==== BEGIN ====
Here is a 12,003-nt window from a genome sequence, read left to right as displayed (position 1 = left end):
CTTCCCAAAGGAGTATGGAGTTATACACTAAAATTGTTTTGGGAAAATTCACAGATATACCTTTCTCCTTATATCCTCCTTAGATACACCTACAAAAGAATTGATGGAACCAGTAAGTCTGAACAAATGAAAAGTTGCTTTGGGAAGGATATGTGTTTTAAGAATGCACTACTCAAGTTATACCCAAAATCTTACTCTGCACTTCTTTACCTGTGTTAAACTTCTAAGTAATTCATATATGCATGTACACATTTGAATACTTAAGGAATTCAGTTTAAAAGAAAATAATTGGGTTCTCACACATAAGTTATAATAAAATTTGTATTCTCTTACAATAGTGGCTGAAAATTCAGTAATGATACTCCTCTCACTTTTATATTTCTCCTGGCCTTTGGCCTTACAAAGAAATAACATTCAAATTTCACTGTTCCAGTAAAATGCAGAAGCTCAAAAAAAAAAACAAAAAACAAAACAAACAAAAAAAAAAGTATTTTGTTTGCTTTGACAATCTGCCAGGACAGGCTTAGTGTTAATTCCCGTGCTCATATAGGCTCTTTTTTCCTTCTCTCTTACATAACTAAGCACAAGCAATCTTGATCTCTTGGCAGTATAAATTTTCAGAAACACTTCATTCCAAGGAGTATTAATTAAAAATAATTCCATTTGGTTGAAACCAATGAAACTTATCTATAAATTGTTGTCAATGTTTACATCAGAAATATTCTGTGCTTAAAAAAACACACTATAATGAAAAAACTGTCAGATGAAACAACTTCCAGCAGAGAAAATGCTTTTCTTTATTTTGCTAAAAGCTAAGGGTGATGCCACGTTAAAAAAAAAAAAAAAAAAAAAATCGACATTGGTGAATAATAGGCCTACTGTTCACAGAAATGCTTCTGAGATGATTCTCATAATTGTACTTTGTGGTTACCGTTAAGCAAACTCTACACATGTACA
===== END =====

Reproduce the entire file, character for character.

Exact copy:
Here is a 12,003-nt window from a genome sequence, read left to right as displayed (position 1 = left end):
CTTCCCAAAGGAGTATGGAGTTATACACTAAAATTGTTTTGGGAAAATTCACAGATATACCTTTCTCCTTATATCCTCCTTAGATACACCTACAAAAGAATTGATGGAACCAGTAAGTCTGAACAAATGAAAAGTTGCTTTGGGAAGGATATGTGTTTTAAGAATGCACTACTCAAGTTATACCCAAAATCTTACTCTGCACTTCTTTACCTGTGTTAAACTTCTAAGTAATTCATATATGCATGTACACATTTGAATACTTAAGGAATTCAGTTTAAAAGAAAATAATTGGGTTCTCACACATAAGTTATAATAAAATTTGTATTCTCTTACAATAGTGGCTGAAAATTCAGTAATGATACTCCTCTCACTTTTATATTTCTCCTGGCCTTTGGCCTTACAAAGAAATAACATTCAAATTTCACTGTTCCAGTAAAATGCAGAAGCTCAAAAAAAAAAACAAAAAACAAAACAAACAAAAAAAAAAGTATTTTGTTTGCTTTGACAATCTGCCAGGACAGGCTTAGTGTTAATTCCCGTGCTCATATAGGCTCTTTTTTCCTTCTCTCTTACATAACTAAGCACAAGCAATCTTGATCTCTTGGCAGTATAAATTTTCAGAAACACTTCATTCCAAGGAGTATTAATTAAAAATAATTCCATTTGGTTGAAACCAATGAAACTTATCTATAAATTGTTGTCAATGTTTACATCAGAAATATTCTGTGCTTAAAAAAACACACTATAATGAAAAAACTGTCAGATGAAACAACTTCCAGCAGAGAAAATGCTTTTCTTTATTTTGCTAAAAGCTAAGGGTGATGCCACGTTAAAAAAAAAAAAAAAAAAAAAATCGACATTGGTGAATAATAGGCCTACTGTTCACAGAAATGCTTCTGAGATGATTCTCATAATTGTACTTTGTGGTTACCGTTAAGCAAACTCTACACATGTACA